For the business considering customer-centric or relationship-centric business models, there is a whole series of various cases showing that these models generate more income and have a more stable customer base. There are a lot of reasons why businesses want to move to this model, but it is an individual strategic decision for each company.

These definitions of corporate culture and readiness for change will allow us to define the parameters of any change program to take into account the specifics of each individual organization, and that is merely the first step in designing a successful change program.

What do you think about the success of the customer-centric business models? What are the fundamental differences between relationship-centric, customer-centric and product-centric businesses?

Here, I would say that not all businesses need to be customer-centric or relationship-centric. There are some very successful product-centric businesses in the world, and for many of them there is no current need to change their business models. Typically, the motivation to consider customer-centric or relationship-centric business models comes from a market saturation of competitors with similar offerings, which leads to less differentiation between competitors and more price sensitivity from customers who have multiple choices of very similar offerings.  In these cases, businesses must consider one of two directions: 1) become a low or lower-cost provider by optimizing all organizational costs to maintain margins with a lower, more competitive price, or 2) consider ways to improve the value provided to customers, the quality of customer contacts, and the quality of customer relationships.  This second direction would stimulate the consideration of customer-centric or relationship-centric approaches in general.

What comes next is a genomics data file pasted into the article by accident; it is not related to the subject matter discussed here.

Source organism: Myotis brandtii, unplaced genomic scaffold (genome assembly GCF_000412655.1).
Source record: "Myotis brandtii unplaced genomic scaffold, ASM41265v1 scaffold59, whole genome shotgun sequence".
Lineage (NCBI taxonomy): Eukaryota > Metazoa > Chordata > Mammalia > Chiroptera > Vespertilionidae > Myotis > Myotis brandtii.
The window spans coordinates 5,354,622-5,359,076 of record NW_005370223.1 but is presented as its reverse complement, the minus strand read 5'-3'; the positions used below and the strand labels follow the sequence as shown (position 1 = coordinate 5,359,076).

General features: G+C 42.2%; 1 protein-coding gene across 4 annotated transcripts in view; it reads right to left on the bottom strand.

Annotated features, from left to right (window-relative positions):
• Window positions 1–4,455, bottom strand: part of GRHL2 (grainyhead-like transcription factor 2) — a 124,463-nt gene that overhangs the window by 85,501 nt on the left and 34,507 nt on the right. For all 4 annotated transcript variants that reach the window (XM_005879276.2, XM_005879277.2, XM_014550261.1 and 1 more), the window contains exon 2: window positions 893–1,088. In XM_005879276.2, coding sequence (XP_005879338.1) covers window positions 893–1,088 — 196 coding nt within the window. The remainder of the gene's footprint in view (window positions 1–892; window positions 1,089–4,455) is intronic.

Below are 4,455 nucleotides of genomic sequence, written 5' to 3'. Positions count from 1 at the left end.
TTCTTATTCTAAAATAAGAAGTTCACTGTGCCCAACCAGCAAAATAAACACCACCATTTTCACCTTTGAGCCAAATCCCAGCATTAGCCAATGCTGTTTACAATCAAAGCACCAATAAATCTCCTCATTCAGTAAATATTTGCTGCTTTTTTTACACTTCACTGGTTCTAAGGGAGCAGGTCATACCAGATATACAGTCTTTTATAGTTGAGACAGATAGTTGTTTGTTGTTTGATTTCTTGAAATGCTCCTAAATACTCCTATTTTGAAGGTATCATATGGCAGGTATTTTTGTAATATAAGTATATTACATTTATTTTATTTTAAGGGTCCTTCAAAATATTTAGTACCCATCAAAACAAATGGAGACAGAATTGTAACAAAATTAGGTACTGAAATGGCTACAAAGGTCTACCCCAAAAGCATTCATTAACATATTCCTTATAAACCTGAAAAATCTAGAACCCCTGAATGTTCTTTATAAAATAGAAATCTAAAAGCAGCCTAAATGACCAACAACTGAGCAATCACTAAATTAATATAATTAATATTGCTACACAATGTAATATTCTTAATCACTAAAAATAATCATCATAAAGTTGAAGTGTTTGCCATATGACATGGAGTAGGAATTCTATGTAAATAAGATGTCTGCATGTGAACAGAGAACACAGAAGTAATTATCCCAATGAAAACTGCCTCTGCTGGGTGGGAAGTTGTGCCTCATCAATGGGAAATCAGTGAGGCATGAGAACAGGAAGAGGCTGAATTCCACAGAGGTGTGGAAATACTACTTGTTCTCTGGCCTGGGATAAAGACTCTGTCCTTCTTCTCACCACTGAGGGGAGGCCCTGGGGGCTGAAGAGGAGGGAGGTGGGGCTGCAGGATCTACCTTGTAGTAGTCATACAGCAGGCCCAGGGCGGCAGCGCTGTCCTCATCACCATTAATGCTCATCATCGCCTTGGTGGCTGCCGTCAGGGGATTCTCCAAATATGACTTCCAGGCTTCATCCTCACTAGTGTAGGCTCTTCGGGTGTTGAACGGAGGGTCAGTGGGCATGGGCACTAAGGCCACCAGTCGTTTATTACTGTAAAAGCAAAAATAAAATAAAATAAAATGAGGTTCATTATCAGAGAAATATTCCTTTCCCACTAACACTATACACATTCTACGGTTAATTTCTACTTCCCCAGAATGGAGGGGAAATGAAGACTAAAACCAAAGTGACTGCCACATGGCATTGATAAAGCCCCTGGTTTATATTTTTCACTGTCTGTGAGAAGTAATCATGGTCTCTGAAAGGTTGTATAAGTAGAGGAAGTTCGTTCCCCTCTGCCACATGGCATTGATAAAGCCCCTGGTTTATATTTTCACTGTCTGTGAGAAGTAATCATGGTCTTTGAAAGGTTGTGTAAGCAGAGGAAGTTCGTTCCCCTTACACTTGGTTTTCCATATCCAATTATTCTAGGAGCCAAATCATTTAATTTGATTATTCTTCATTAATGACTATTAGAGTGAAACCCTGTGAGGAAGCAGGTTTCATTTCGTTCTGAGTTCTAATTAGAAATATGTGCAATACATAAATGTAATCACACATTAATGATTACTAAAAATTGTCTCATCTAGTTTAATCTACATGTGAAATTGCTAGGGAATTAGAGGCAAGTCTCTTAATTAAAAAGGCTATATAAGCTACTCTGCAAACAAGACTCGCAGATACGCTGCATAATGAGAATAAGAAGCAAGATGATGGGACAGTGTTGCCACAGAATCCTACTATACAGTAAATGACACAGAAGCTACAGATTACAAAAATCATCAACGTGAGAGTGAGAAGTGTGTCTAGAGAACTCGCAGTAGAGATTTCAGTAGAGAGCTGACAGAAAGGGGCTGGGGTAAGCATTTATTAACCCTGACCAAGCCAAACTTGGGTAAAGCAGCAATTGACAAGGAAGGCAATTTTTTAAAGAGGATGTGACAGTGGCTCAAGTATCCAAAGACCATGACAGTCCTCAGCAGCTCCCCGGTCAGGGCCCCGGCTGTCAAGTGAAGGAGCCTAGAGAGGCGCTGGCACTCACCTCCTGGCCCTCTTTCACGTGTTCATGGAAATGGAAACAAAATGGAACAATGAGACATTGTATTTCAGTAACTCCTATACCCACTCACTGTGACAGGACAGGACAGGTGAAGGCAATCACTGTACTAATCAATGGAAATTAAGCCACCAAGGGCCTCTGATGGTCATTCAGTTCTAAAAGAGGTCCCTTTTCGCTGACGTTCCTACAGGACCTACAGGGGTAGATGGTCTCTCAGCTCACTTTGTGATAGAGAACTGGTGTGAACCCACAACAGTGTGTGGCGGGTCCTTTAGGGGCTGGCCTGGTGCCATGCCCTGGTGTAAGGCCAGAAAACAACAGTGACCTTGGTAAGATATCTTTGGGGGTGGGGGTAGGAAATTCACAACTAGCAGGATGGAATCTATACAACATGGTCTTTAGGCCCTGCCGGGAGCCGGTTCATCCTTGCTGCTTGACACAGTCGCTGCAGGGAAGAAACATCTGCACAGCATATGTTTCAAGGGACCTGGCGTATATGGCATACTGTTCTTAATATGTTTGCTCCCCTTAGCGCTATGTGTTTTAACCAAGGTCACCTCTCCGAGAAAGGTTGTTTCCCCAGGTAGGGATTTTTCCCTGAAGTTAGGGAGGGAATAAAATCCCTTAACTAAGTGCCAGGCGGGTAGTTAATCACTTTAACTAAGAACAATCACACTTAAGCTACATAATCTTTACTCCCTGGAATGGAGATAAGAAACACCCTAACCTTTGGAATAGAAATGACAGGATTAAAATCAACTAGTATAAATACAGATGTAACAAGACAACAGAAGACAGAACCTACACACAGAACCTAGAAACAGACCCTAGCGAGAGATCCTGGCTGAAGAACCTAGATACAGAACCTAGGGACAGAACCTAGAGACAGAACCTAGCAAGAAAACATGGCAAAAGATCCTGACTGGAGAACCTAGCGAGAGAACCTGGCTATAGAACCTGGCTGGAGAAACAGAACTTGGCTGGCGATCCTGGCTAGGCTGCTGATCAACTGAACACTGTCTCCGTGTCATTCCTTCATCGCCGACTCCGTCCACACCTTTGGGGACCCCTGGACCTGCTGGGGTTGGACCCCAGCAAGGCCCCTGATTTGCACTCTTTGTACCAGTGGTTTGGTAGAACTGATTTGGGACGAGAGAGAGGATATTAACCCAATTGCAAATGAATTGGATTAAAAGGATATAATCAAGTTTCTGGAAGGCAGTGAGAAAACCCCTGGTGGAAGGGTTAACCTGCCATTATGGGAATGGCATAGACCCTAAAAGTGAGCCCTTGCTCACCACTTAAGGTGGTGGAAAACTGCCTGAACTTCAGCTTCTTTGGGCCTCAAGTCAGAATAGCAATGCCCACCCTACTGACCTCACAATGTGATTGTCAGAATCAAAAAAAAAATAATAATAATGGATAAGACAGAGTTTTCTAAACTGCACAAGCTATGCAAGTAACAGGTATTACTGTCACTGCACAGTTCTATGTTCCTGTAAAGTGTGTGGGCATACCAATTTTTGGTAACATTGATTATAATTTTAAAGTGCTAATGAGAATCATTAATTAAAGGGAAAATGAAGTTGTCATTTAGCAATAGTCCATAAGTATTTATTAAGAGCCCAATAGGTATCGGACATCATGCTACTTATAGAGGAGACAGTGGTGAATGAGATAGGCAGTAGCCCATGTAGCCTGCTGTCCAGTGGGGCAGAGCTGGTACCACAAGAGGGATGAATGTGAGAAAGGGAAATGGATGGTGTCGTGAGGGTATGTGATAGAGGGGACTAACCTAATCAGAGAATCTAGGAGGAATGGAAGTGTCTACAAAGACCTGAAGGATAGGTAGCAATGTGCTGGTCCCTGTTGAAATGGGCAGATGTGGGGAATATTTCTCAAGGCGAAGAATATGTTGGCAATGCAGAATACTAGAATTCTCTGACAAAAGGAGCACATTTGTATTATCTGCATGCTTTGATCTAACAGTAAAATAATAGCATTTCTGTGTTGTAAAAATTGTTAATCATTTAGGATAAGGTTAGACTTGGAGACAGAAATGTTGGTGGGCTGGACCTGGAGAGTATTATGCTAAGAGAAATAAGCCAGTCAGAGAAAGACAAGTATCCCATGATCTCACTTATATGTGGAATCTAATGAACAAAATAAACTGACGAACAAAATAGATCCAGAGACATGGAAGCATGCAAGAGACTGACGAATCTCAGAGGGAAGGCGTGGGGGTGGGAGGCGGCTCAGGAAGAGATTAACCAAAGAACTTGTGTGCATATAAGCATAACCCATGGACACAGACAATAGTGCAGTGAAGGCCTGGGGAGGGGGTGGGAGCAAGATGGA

What is your key recommendation for businesses in Kyrgyzstan to be more successful?